Does John Bel Edwards deserve to be re-elected?
The governor certainly is running for re-election and has raised hefty sums for the 2019 campaign. Edwards is certainly taking nothing for granted and continues to work the state with public appearances and occasional wordy jousts with potential opponents.
According to pollster John Couvillon, respondents to one of his recent statewide surveys found that by a margin of 43-37, Edwards "deserves" to be re-elected.
Many pollsters ask questions about job performance, phrasing the question as "approve of" or "will/will not vote to re-elect." But Couvillon told the Press Club of Baton Rouge that he prefers "deserve," to get right to the chase. He also surveys those more likely to vote rather than registered voters. In Louisiana, more regular voters tend to be whiter and more conservative than the mass of registrants.
It's a fair point. I served in the administration of David C. Treen, the first Republican governor since Reconstruction, who was popular according to the approval question — but was thumpingly defeated for re-election by a more popular Edwin W. Edwards amid an economic slump. So approval certainly isn't the same thing as re-election.
For Couvillon, who typically polls for Republican politicians, the problem for Edwards is an obvious one: the deteriorating position of Democrats in the state. The governorship is the lone statewide position not in the hands of the GOP.
"I think the governor is going to have a challenging re-election," Couvillon said.
Fewer white voters are identifying as Democrats and in Louisiana, as nationally, voters tend to be more party-oriented — making Edwards an obvious target for the GOP. In recent years, there were 47,000 fewer Democrats as registered, but 59,000 fewer white Democrats, meaning that the Democratic base was evermore provided by African-American registrants.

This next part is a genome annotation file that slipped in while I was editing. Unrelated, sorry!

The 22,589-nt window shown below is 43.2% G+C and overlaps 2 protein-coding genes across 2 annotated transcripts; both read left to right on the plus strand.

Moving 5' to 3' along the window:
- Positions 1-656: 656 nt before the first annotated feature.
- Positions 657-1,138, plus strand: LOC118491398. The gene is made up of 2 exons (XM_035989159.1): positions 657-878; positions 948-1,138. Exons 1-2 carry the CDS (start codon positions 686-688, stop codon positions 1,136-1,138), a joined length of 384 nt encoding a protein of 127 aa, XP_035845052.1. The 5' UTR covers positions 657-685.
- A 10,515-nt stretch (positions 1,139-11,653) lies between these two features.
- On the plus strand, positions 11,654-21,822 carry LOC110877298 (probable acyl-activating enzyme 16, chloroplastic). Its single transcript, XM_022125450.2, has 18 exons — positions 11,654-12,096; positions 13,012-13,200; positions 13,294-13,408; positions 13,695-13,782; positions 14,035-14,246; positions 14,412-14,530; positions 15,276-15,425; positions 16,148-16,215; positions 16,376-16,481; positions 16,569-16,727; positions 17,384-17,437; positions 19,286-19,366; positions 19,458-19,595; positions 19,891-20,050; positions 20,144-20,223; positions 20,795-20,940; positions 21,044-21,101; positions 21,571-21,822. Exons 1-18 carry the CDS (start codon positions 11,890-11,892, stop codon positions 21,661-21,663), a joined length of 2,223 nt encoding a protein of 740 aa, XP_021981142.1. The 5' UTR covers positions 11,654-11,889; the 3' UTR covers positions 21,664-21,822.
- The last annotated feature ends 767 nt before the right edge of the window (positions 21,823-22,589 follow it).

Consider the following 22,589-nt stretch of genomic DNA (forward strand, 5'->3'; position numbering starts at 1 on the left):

Couvillon said he believes the long wrangle in the Legislature over taxes and budgets during the last 18 months has dented the approval of a governor who won with 56 percent of the vote in the 2015 runoff. In Couvillon's polling, the governor lost some support among Republicans although not as much in Baton Rouge; among independent voters, the legislative battles might have hurt both sides.
Perhaps, with so many employed in state government and colleges needing state support, self-interest trumps party polarization in the capital region.
At the same time, Couvillon noted that the governor seeks a second term with an improving economy statewide, something that should help an incumbent. Still, he said, "56 percent in 2019 is hard to imagine."
Perhaps so, but the Republican brand — now a working majority in the state, although later than in other parts of the South — is hardly monolithic. During the budget debates at the State Capitol, Edwards had considerable support from the Republican-majority senators as well as some in the state House, where the official leadership was anti-Edwards.
In 2015, the GOP was certainly divided in the runoff, with the other major candidates in the primary either backing Edwards or staying mum about the choice between the Democrat and then-U. S. Sen. David Vitter.
Couvillon noted that in 2016 there were other Republican candidates for U.S. senator, to fill the vacancy of the retiring Vitter, but that GOP candidates and voters rallied behind the eventual winner, John N. Kennedy. A senator's job is naturally more focused on national issues, though, and a Trump landslide — as it was in Louisiana if not nationally — will not be the environment for the GOP challengers in 2019.
Email Lanny Keller at email@example.com.